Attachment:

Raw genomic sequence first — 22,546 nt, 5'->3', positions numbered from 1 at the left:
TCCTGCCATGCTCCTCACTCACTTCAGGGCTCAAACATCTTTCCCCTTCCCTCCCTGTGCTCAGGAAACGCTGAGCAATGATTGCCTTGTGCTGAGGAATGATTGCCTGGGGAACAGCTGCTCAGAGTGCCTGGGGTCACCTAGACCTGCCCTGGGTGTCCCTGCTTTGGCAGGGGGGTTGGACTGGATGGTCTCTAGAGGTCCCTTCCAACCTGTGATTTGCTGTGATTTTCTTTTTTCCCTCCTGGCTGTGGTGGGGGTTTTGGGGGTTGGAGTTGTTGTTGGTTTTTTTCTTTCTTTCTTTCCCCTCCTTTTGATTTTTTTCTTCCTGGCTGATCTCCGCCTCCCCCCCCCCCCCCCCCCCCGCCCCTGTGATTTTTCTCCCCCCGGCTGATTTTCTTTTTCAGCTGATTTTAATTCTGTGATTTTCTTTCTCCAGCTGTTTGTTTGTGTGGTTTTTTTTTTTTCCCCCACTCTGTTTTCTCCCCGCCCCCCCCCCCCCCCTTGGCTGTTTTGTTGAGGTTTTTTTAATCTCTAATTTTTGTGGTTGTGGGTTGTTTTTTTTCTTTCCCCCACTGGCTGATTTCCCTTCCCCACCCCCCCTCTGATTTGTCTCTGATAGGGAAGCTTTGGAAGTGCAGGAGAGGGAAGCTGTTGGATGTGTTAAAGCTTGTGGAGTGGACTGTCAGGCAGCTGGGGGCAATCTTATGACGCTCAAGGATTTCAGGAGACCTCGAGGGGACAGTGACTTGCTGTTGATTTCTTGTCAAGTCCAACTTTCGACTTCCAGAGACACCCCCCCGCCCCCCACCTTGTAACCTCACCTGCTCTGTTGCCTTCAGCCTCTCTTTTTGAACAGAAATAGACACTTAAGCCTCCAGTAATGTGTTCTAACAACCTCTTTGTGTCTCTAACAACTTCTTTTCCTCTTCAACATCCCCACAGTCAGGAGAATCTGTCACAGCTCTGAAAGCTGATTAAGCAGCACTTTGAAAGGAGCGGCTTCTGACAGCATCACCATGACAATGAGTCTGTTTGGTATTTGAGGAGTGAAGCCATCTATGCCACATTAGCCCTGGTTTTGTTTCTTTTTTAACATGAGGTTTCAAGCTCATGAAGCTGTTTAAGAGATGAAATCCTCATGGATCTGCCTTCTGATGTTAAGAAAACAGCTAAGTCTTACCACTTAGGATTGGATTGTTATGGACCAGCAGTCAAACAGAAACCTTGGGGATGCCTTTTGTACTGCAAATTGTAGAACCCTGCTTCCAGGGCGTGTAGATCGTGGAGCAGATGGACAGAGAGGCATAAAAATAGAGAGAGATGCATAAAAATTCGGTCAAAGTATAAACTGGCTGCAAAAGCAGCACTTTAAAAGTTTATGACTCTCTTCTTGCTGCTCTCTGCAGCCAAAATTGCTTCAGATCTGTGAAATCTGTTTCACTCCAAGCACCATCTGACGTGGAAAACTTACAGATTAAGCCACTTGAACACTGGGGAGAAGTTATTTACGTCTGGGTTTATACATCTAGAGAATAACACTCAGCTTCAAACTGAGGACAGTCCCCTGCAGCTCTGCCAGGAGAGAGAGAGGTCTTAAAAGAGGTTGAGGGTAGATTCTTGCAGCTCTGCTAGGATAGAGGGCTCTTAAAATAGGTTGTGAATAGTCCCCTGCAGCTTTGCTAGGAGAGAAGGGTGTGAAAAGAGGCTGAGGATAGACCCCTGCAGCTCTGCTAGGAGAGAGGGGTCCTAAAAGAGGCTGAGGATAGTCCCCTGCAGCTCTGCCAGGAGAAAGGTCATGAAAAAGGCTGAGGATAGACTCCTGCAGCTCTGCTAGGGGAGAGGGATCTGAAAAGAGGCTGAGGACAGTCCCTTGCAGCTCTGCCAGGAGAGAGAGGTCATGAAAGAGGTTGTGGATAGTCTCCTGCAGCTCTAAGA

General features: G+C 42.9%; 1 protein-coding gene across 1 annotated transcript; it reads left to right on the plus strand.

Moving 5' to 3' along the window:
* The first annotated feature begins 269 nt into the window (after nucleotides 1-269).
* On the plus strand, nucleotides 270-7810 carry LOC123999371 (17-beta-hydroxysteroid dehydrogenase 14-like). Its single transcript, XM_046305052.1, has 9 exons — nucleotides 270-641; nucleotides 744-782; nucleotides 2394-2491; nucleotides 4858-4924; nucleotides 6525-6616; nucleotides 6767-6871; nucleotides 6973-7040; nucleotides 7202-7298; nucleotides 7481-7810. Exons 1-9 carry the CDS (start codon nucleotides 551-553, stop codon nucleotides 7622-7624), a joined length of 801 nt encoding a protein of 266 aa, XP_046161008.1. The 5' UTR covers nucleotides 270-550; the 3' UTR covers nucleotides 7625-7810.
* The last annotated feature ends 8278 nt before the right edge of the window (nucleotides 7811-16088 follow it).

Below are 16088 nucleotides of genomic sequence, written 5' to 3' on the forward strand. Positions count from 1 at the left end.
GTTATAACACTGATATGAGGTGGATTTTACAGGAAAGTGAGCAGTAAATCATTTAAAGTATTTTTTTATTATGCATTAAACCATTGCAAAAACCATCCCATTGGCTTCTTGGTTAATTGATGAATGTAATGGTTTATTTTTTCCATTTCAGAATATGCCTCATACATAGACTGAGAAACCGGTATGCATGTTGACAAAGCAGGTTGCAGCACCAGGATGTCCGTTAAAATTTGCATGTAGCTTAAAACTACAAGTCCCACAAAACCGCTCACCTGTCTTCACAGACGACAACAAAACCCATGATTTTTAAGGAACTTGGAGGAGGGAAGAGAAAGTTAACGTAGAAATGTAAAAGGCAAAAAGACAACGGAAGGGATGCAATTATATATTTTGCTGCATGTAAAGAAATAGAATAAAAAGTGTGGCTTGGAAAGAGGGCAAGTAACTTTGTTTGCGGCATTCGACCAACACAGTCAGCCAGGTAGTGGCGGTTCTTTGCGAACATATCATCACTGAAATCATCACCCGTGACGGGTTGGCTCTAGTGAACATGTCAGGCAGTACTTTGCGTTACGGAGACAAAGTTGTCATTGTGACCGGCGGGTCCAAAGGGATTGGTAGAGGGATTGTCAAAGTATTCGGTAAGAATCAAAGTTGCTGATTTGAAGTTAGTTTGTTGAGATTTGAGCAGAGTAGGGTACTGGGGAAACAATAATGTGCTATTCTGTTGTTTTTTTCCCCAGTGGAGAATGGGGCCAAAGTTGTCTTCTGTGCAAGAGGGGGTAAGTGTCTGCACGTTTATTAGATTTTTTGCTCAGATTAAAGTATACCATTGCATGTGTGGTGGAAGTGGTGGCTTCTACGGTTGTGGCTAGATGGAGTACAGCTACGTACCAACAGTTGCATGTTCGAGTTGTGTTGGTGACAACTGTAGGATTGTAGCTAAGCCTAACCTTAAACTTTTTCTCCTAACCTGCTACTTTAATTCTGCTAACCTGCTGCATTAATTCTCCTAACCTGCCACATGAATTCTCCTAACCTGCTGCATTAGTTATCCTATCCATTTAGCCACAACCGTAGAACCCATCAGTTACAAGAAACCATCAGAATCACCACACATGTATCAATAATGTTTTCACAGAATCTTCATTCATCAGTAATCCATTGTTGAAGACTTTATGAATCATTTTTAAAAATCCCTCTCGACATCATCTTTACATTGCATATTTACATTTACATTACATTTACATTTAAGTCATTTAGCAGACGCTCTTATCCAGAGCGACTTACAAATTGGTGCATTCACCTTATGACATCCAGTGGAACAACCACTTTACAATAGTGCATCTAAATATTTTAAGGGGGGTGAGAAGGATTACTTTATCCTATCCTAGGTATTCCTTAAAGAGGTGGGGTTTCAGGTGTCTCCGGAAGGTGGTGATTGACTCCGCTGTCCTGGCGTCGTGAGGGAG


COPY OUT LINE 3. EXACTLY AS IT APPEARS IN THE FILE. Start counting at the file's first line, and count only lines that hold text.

General features: G+C 42.9%; 1 protein-coding gene across 1 annotated transcript; it reads left to right on the plus strand.